Cultures of Creativity in Wartime Japan

AHA Session 183
Saturday, January 5, 2019: 10:30 AM-12:00 PM
Salon 7 (Palmer House Hilton, Third Floor)
Franziska Seraphim, Boston College
Laura E. Hein, Northwestern University

Session Abstract

Historians of Japan have begun to move past the notion of the wartime years as a simple “dark valley” of aggression abroad and oppression at home. Wartime Japan was indeed a time of great oppression, and a time when “American” forms of leisure (from jazz to Hollywood movies and dance halls) were under attack. But as recent research has shown, the wartime years were also a time of great consumption, the emergence of new political forms, and of new cultures or modes of play. This panel hopes to contribute to this reassessment of the wartime years by highlighting a vibrant culture of creativity that spanned both political and cultural life throughout Japan’s war for Asia.

Specifically, the panelists explore two cultures of creativity in wartime Japan. First, Benjamin Uchiyama’s paper emphasizes a creative use of leisure in the service of state goals. His paper focuses on the Imperial Rule Assistance Association’s Culture Movement, which engaged in an imaginative promotion of vaudeville theater across urban and rural Japan throughout the entirety of the Pacific War. Cultural activists, he argues, promoted vaudeville for highly conservative ends. They believed that a culture of leisure and pursuit of joy would improve public morale and ensure a willingness among Japanese subjects to sacrifice their livelihoods in the name of Empire, Emperor, and Nation.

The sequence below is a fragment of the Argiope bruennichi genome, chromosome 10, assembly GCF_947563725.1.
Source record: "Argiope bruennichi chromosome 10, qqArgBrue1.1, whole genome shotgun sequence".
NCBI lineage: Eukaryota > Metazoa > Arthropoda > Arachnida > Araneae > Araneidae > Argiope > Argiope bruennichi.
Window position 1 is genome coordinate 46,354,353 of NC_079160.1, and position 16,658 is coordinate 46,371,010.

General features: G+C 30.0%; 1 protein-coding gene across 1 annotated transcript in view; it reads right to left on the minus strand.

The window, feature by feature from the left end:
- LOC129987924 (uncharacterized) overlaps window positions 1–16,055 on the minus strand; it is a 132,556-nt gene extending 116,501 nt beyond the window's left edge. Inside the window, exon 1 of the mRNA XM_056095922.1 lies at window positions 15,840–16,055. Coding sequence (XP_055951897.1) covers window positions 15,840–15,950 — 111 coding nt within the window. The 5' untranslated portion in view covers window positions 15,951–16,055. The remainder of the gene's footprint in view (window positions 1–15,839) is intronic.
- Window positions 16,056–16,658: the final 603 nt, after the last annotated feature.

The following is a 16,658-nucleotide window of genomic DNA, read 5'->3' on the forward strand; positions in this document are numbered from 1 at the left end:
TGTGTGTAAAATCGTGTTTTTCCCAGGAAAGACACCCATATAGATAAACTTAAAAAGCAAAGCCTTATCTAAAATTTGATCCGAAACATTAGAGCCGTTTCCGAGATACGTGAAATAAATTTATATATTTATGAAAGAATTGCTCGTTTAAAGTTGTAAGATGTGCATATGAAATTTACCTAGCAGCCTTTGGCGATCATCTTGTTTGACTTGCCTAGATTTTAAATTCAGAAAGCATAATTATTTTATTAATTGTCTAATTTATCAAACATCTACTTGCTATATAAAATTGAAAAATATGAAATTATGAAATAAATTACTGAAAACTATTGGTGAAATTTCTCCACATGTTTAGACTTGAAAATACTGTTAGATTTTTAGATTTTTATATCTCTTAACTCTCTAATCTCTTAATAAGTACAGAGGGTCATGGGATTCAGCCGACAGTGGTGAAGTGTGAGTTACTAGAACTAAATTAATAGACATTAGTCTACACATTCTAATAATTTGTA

Second, this panel highlights a creative culture of political imagination and order-building. Both Jeremy Yellen and Andrew Levidis highlight the creativity of various state actors, who saw the war as a unique opportunity to reorder the world and make Asia anew. Yellen’s paper focuses on the “stargazing diplomacy” of Japan’s irascible and bombastic Foreign Minister, Matsuoka Yōsuke. He argues that Matsuoka used what is best thought of as “sphere of influence diplomacy” in a creative if misguided attempt to build a world of pan-regions that would emerge after war’s end. Andrew Levidis tells a similar story from the point of view of Japan’s wartime parliamentarians. Diet members, he argues, embarked on an imaginative and ambitious project of refashioning the Japanese constitution to consolidate and reinvent the legal order of Japan’s expanded empire. In all, these papers highlight a vibrant culture of creativity across cultural and political life that punctuated even the darkest days of Japan’s World War II.

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